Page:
I have read online reports of health and safety visits to plating shops and the horrors they have reported there. I am degree educated (sciences) and have significant understanding of chemistry and I have worked professionally in hazardous laboratories and my budget for doing the job properly stretches to thousands and I will be in full co-operation and compliance with environmental and safety bodies -- does that make me an amateur or a professional?

What is the difference between a small artisan plating process with the correct equipment, environmental and safety procedures and a "professional" - if someone points me in the direction of training courses or certification then I will go that route.

I disagree with some comments on this thread that belittle the risks of dealing with hazardous chemicals. On the other hand when we limit the discussion to acid copper and nickel then I do wonder at a polarity in the argument that does not seem to allow for the possibility that an informed and researched individual with adequate funding might achieve standards that would be called professional.

"local plater who can help" - As I mentioned in an earlier posting I want to keep control of the copper plating process although I am considering whether to farm out the nickel flash plate, this would be good since the environmental and health issues with the nickel process are the ones that bother me more.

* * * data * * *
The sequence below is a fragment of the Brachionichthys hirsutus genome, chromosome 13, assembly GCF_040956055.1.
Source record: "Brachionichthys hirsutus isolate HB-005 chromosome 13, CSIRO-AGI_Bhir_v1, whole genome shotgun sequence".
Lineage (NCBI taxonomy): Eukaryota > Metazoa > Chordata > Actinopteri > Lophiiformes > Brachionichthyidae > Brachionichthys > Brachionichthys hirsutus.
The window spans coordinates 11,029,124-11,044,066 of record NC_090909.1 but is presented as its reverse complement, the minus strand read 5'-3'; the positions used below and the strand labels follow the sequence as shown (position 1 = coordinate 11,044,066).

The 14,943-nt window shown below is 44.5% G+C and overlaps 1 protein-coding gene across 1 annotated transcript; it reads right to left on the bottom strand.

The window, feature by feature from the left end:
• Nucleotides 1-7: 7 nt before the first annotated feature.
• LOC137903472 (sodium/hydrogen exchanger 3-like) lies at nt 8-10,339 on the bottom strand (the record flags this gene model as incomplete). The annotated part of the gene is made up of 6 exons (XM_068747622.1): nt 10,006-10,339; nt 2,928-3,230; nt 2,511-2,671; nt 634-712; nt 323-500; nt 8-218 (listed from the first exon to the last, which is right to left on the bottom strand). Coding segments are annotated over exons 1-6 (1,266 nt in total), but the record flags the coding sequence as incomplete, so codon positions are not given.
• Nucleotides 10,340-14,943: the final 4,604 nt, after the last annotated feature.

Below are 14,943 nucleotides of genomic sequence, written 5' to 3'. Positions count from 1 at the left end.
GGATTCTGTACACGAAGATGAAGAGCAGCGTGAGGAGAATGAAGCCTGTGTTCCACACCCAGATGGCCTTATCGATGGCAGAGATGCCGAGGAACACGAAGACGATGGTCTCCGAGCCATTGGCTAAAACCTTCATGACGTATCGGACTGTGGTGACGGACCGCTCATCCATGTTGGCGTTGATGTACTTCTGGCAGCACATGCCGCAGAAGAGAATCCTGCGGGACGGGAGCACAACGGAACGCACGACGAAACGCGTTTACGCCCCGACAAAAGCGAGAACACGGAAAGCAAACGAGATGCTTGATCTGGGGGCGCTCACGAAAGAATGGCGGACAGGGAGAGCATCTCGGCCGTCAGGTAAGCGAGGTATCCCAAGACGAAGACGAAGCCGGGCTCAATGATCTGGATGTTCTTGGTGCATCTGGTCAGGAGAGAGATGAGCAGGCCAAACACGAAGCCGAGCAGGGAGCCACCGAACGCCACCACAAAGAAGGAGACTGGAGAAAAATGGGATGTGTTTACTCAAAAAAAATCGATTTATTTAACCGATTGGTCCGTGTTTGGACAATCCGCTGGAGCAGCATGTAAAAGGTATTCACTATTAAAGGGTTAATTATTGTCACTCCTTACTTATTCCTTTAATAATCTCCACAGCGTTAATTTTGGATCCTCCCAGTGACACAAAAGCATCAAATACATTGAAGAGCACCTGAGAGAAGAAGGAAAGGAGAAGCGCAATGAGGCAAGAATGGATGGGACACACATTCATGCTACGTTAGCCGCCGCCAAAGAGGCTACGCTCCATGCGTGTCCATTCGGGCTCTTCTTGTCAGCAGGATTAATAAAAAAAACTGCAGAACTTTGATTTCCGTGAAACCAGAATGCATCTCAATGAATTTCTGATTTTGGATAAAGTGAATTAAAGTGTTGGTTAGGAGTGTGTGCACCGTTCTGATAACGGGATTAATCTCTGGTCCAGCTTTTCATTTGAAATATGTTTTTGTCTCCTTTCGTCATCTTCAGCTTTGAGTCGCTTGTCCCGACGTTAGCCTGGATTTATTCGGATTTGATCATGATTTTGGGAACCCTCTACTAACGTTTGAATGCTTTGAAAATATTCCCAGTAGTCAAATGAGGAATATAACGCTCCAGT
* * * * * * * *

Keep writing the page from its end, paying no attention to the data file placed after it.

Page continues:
Jon Light
- Saltum Nordjylland Denmark


November 22, 2014

A. Hi Jon

If we underestimated your qualifications for this type of work, I would point you to the title of this thread "Plating at home".

We get a large number of questions asking for help with processes which are clearly beyond the understanding of the questioner.

You do indeed seem to have the basic knowledge in place, and to go further is probably beyond what is practical on an internet forum.

I would suggest that you contact the Institute of Materials Finishing - there is a link on this site or go straight to http://www.materialsfinishing.org/

They run distance learning courses on all aspects of plating and issue regular updates on EU regulations etc.

geoff smith
Geoff Smith
Hampshire,
      England



November 24, 2014

Hello again Jon,